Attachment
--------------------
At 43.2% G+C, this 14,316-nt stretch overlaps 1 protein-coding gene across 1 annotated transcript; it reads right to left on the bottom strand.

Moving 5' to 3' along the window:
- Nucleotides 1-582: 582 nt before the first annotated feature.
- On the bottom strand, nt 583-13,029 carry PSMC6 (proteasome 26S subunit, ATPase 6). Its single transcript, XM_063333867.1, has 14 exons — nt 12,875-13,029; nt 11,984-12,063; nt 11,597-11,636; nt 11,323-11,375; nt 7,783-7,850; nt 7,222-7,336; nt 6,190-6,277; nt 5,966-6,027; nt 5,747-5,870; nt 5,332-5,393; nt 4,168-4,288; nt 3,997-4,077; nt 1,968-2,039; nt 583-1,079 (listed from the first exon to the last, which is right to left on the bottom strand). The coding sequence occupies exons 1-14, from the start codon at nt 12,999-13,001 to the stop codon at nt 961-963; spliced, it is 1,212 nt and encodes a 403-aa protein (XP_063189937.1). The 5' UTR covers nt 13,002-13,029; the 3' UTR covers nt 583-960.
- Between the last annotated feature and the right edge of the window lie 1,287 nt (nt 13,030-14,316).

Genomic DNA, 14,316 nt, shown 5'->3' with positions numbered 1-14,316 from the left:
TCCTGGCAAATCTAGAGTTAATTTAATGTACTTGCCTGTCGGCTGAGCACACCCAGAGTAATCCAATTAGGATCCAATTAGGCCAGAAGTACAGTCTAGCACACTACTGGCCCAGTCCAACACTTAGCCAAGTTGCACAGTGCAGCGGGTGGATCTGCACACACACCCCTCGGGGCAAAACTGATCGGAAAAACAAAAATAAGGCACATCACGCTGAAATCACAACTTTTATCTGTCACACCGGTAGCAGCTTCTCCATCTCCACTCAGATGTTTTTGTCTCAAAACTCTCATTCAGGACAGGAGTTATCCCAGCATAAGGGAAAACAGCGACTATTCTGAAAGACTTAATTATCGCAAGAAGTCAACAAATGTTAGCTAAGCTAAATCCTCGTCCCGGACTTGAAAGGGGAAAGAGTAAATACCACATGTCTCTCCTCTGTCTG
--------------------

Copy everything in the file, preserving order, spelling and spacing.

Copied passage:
At 43.2% G+C, this 14,316-nt stretch overlaps 1 protein-coding gene across 1 annotated transcript; it reads right to left on the bottom strand.

Moving 5' to 3' along the window:
- Nucleotides 1-582: 582 nt before the first annotated feature.
- On the bottom strand, nt 583-13,029 carry PSMC6 (proteasome 26S subunit, ATPase 6). Its single transcript, XM_063333867.1, has 14 exons — nt 12,875-13,029; nt 11,984-12,063; nt 11,597-11,636; nt 11,323-11,375; nt 7,783-7,850; nt 7,222-7,336; nt 6,190-6,277; nt 5,966-6,027; nt 5,747-5,870; nt 5,332-5,393; nt 4,168-4,288; nt 3,997-4,077; nt 1,968-2,039; nt 583-1,079 (listed from the first exon to the last, which is right to left on the bottom strand). The coding sequence occupies exons 1-14, from the start codon at nt 12,999-13,001 to the stop codon at nt 961-963; spliced, it is 1,212 nt and encodes a 403-aa protein (XP_063189937.1). The 5' UTR covers nt 13,002-13,029; the 3' UTR covers nt 583-960.
- Between the last annotated feature and the right edge of the window lie 1,287 nt (nt 13,030-14,316).

Genomic DNA, 14,316 nt, shown 5'->3' with positions numbered 1-14,316 from the left:
TCCTGGCAAATCTAGAGTTAATTTAATGTACTTGCCTGTCGGCTGAGCACACCCAGAGTAATCCAATTAGGATCCAATTAGGCCAGAAGTACAGTCTAGCACACTACTGGCCCAGTCCAACACTTAGCCAAGTTGCACAGTGCAGCGGGTGGATCTGCACACACACCCCTCGGGGCAAAACTGATCGGAAAAACAAAAATAAGGCACATCACGCTGAAATCACAACTTTTATCTGTCACACCGGTAGCAGCTTCTCCATCTCCACTCAGATGTTTTTGTCTCAAAACTCTCATTCAGGACAGGAGTTATCCCAGCATAAGGGAAAACAGCGACTATTCTGAAAGACTTAATTATCGCAAGAAGTCAACAAATGTTAGCTAAGCTAAATCCTCGTCCCGGACTTGAAAGGGGAAAGAGTAAATACCACATGTCTCTCCTCTGTCTG